Monday, June 30, 2014

Book Review: Pivot Point

Knowing the outcome doesn’t always make a choice easier . . . 
Addison Coleman’s life is one big “What if?” As a Searcher, whenever Addie is faced with a choice, she can look into the future and see both outcomes. It’s the ultimate insurance plan against disaster. Or so she thought. When Addie’s parents ambush her with the news of their divorce, she has to pick who she wants to live with—her father, who is leaving the paranormal compound to live among the “Norms,” or her mother, who is staying in the life Addie has always known. Addie loves her life just as it is, so her answer should be easy. One Search six weeks into the future proves it’s not.

In one potential future, Addie is adjusting to life outside the Compound as the new girl in a Norm high school where she meets Trevor, a cute, sensitive artist who understands her. In the other path, Addie is being pursued by the hottest guy in school—but she never wanted to be a quarterback’s girlfriend. When Addie’s father is asked to consult on a murder in the Compound, she’s unwittingly drawn into a dangerous game that threatens everything she holds dear. With love and loss in both lives, it all comes down to which reality she’s willing to live through . . . and who she can’t live without.

I read this book in four hours. It was that captivating. My friend recommended this book to me a coupe of weeks ago but I just recently got around to reading and reviewing it. I've read several other books written by Kasie West (On the Fence and The Distance Between Us) and I really enjoy her writing style so I had high hopes for this one. Luckily, I was not disappointed.

In a world full of YA books full of the paranormal and supernatural it takes a really good one to actually stand out from the rest. Pivot Point definitely stood out, loud and clear!

The story centers around Addison Coleman. Like everyone else in her compound, she has a special ability. Addie can look into the future when she is faced with a tough decision. If I had that ability, I would Search literally everything but Addie doesn't abuse her power like some of the other kids in the book. Addie is given a tough decision when her parents decide to get a divorce. They are letting her decide who she gets to live with so Addie decides to do a Search to see which life she likes better. One reality reveals a life with her mom in the Compound where she grew up and the other shows her a life with her dad and the Norms in Dallas, Texas. The novel is written from Addie's point of view but the chapters switch back and forth between her two possible life choices. I was a little confused at first but once I figured out the structure I began to really like the format of the book.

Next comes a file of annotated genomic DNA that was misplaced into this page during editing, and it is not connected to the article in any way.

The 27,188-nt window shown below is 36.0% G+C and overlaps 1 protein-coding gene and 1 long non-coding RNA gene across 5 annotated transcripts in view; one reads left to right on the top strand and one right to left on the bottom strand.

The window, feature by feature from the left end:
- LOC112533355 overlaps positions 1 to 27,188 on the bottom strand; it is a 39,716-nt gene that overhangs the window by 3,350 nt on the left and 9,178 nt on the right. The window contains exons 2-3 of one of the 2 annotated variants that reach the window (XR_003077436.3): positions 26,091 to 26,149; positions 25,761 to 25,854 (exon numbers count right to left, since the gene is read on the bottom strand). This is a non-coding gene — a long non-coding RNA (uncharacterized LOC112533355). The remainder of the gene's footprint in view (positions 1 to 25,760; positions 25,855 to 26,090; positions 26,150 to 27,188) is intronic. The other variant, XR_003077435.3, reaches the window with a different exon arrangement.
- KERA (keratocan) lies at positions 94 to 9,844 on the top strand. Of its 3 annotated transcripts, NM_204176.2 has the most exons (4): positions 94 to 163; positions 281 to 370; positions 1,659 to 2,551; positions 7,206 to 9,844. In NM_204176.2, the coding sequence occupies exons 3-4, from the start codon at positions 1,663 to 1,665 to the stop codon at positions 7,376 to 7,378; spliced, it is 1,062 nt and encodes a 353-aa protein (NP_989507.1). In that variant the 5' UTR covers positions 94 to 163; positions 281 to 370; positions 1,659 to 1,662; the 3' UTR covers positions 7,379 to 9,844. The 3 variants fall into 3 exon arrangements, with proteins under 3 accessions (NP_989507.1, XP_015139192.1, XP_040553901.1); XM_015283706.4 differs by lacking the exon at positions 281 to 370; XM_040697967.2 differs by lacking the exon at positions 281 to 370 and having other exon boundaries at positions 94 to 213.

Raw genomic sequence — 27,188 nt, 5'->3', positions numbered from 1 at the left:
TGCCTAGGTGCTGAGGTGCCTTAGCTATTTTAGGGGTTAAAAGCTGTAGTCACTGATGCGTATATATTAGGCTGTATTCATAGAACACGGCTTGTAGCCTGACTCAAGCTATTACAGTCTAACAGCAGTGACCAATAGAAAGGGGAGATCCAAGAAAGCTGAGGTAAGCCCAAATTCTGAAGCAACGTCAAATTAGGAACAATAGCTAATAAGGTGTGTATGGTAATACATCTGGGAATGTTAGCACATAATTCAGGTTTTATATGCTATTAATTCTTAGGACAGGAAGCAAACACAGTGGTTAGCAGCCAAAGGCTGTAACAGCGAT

Addie is an extremely relatable character. You know, besides the whole super powers thing. She actually describes herself as an antisocial bookworm which pretty much sums me up. I really like that she sees through the facades some of her classmates put up. She sees what is underneath the good looks, condescending comments, and fake smiles. Her dialogue is hilarious and I found myself laughing at some of the things that came out of her mouth.

"Thanks. And can we just get this out of the way? Your eyelashes make mine want to commit suicide from shame." -Addie

Laila, her best friend, is also a pretty enjoyable character. I think she adds a lot to the story and I like how important their friendship is to each other.
Trevor. Trevor. Trevor. Every book these days has a Trevor. That sensitive, good looking, and all around perfect love interest. I liked Trevor immediately. He is a norm which means he isn't like Addie and Laila so he doesn't have any mind powers. He adds a certain lightness to the book and I found myself smiling like a oddball during most of his interactions with Addie.

Every scene with Trevor had me like...
 I think there was supposed to be a sort of live triangle but to me it didn't really feel like one. The other love interest, Duke, is the quarterback and Addie's boyfriend in one of the versions of her life. It was obvious, at least to me, who and what life Addie preferred so that took the whole love triangle feeling away. I'm not a big fan of Duke precisely because of how fake he seems. I feel like every interaction with him is forced and awkward.
basically every time Duke opened his mouth
Pivot Point may seem like a total sci-fi book but it isn't. It is more contemporary than anything else and the plot mainly consists of Addie's interactions with the supporting characters. There is definitely a plot that develops towards the end which I found somewhat predictable but still really enjoyable.

The ending felt like someone ripped out my heart. Seriously. I knew it was coming but I sooo wasn't prepared for it. There is a sequel called Split Second and I just requested it from the library so hopefully I get it before I go on vacation! From looking at the synopsis I think my heart is going to be ripped out again but I'm ready this time. Not.
Me during the ending
Pivot Point is full of laugh out loud moments, relatable characters, and swoon-worthy romance. Not many books can mix sci-fi and contemporary, but Pivot Point does just that. This book is light and fun yet supernatural and suspenseful so Pivot Point will ultimately captivate readers of all genres. 



  1. Aly @ My Heart Hearts BooksJuly 1, 2014 at 2:21 PM

    I loved Pivot Point (and pretty much everything that KW has written) too. I was hesitant to read it at first because I thought the sci-fi aspect would be too overwhelming, but I think you're right by saying it's more of a Contemporary with a twist. Great review!

  2. Hahah! Highly amusing Gifs. :) I loved this book too, but I wasn't overly impressed with the second one. I hope you'll read the next one.


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